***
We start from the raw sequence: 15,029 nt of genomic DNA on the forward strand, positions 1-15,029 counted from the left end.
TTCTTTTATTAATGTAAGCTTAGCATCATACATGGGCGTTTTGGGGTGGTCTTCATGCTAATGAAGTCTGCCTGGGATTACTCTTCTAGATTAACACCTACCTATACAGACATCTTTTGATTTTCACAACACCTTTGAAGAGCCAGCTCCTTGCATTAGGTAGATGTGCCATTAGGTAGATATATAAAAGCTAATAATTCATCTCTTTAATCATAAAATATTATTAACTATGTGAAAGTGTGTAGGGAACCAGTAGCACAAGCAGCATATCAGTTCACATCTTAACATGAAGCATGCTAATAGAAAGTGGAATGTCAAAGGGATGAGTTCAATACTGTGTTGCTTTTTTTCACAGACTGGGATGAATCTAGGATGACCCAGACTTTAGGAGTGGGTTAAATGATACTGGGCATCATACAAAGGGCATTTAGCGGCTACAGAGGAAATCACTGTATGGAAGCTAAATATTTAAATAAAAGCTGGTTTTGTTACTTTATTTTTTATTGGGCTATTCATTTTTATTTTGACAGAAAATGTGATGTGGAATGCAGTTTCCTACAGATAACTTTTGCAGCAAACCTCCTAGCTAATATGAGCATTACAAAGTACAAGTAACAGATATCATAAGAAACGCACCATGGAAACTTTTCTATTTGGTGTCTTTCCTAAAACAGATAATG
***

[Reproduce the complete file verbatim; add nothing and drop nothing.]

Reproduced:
We start from the raw sequence: 15,029 nt of genomic DNA on the forward strand, positions 1-15,029 counted from the left end.
TTCTTTTATTAATGTAAGCTTAGCATCATACATGGGCGTTTTGGGGTGGTCTTCATGCTAATGAAGTCTGCCTGGGATTACTCTTCTAGATTAACACCTACCTATACAGACATCTTTTGATTTTCACAACACCTTTGAAGAGCCAGCTCCTTGCATTAGGTAGATGTGCCATTAGGTAGATATATAAAAGCTAATAATTCATCTCTTTAATCATAAAATATTATTAACTATGTGAAAGTGTGTAGGGAACCAGTAGCACAAGCAGCATATCAGTTCACATCTTAACATGAAGCATGCTAATAGAAAGTGGAATGTCAAAGGGATGAGTTCAATACTGTGTTGCTTTTTTTCACAGACTGGGATGAATCTAGGATGACCCAGACTTTAGGAGTGGGTTAAATGATACTGGGCATCATACAAAGGGCATTTAGCGGCTACAGAGGAAATCACTGTATGGAAGCTAAATATTTAAATAAAAGCTGGTTTTGTTACTTTATTTTTTATTGGGCTATTCATTTTTATTTTGACAGAAAATGTGATGTGGAATGCAGTTTCCTACAGATAACTTTTGCAGCAAACCTCCTAGCTAATATGAGCATTACAAAGTACAAGTAACAGATATCATAAGAAACGCACCATGGAAACTTTTCTATTTGGTGTCTTTCCTAAAACAGATAATG